Another View: Public art deserves Sacramento funding

Published: Thursday, Feb. 27, 2014 - 12:00 am

The Sacramento Metropolitan Arts Commission applauds The Bee’s support for public art and funding for the arts in Sacramento (“ Public arts a pretty picture for economy,” Editorials, Feb. 17). Investment in the arts will repay itself many times over.

Public art abounds in Sacramento when compared to other metropolitan areas. In addition to an award-winning collection of more than 650 works of public art commissioned for city and county parks, libraries, community centers and the airport, our communities are alive with works of public art commissioned by Regional Transit and state and federal governments. The arena project will offer an opportunity to expand our collection of public artworks in a major way.

Public/private partnerships with property-based business investment districts – such as the Power Inn Alliance, Del Paso Boulevard Partnership, North Franklin District Business Association and the Greater Broadway Partnership – have already demonstrated the value of public art and have worked with SMAC to produce dozens of temporary works of public art including murals installed on Del Paso and Franklin boulevards.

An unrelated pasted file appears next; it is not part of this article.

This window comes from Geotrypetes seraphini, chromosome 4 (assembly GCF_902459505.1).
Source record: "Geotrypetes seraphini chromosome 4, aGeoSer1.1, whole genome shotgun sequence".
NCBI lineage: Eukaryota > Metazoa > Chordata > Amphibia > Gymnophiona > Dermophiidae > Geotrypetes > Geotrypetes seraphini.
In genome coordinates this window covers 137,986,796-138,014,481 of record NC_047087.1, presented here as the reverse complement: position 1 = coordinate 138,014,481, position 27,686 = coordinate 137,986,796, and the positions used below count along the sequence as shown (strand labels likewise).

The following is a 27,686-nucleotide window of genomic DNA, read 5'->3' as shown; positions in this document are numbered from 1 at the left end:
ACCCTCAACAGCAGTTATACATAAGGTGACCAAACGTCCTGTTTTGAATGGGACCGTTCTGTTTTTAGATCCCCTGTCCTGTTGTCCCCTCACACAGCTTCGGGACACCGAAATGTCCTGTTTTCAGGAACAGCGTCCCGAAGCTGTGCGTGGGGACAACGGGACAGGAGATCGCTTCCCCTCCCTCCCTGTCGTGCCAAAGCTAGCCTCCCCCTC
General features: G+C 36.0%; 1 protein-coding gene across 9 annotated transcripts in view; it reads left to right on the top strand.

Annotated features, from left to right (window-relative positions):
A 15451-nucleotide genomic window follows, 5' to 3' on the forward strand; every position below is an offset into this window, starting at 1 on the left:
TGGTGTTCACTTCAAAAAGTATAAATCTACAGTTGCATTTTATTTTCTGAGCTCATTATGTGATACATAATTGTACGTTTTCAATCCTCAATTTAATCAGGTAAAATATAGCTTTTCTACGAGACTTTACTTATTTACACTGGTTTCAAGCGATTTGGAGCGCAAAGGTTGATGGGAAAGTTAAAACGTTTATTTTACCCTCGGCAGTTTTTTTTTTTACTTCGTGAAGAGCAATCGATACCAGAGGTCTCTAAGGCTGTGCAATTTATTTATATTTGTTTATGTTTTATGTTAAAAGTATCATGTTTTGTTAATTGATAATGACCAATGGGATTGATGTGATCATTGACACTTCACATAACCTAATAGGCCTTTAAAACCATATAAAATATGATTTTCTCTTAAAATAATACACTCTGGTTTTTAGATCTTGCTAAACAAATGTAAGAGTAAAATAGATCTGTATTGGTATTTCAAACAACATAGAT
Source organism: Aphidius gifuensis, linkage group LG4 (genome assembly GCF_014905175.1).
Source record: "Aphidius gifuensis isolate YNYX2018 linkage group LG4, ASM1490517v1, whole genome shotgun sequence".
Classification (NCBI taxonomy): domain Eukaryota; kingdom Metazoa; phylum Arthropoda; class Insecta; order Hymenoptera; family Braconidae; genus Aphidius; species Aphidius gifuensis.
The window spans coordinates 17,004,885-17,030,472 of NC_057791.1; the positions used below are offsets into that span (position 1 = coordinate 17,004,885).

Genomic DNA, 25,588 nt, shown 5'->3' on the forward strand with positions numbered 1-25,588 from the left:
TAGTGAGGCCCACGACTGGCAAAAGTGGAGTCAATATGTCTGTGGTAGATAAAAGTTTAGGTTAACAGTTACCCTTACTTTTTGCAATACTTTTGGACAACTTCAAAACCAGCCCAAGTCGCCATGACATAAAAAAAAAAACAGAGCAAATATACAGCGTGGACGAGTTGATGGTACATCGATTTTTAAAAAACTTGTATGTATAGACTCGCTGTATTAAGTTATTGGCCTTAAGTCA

SMAC received a National Endowment for the Arts grant to produce a temporary art installation titled “Broadway Augmented.” Artists and technicians will work together to create site-specific art that is translated into three-dimensional, computer-generated models viewed in the real world using a smartphone or tablet. The first in the nation, this investment is likely to stimulate a citywide discussion about public art and its ability to engage neighborhoods in planning and reinvestment.

Cultural conversations and the identification of funds to support artists and arts organizations are what make our region a better place to live. For instance, in Denver, where one penny of every $10 of retail sales is directed toward the arts, jobs have been created.

SMAC encourages a serious dialogue on enhanced funding for the arts. Since 2010, funding from the city and county has been reduced by 80 percent, and major programs have been cut. Without the restoration of funding to pre-recession levels, we risk losing cultural organizations that contribute to our region’s quality of life and economic diversity. Policymakers need to understand the value of the arts, their economic impact and the sometimes intangible quality they bring to us all, particularly as our city matures.

John H. Nicolaus is chairman and Cheryl Holben is vice chairwoman of the Sacramento Metropolitan Arts Commission.

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